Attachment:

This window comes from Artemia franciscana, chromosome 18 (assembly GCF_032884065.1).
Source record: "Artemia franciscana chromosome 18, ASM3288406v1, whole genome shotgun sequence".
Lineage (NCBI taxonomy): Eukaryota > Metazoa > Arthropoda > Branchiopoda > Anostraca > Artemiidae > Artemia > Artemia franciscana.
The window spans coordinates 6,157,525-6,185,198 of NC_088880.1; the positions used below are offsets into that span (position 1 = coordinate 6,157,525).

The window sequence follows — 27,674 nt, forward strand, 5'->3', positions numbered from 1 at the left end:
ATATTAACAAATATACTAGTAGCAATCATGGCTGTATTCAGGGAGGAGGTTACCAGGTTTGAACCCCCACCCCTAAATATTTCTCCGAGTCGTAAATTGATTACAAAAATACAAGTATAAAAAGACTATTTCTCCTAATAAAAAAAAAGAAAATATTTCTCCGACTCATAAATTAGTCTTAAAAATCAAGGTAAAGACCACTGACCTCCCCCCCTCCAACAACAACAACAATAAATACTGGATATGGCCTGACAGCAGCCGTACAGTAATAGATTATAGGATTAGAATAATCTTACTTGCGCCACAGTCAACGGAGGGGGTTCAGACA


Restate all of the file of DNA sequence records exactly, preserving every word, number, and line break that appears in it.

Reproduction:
This window comes from Artemia franciscana, chromosome 18 (assembly GCF_032884065.1).
Source record: "Artemia franciscana chromosome 18, ASM3288406v1, whole genome shotgun sequence".
Lineage (NCBI taxonomy): Eukaryota > Metazoa > Arthropoda > Branchiopoda > Anostraca > Artemiidae > Artemia > Artemia franciscana.
The window spans coordinates 6,157,525-6,185,198 of NC_088880.1; the positions used below are offsets into that span (position 1 = coordinate 6,157,525).

The window sequence follows — 27,674 nt, forward strand, 5'->3', positions numbered from 1 at the left end:
ATATTAACAAATATACTAGTAGCAATCATGGCTGTATTCAGGGAGGAGGTTACCAGGTTTGAACCCCCACCCCTAAATATTTCTCCGAGTCGTAAATTGATTACAAAAATACAAGTATAAAAAGACTATTTCTCCTAATAAAAAAAAAGAAAATATTTCTCCGACTCATAAATTAGTCTTAAAAATCAAGGTAAAGACCACTGACCTCCCCCCCTCCAACAACAACAACAATAAATACTGGATATGGCCTGACAGCAGCCGTACAGTAATAGATTATAGGATTAGAATAATCTTACTTGCGCCACAGTCAACGGAGGGGGTTCAGACA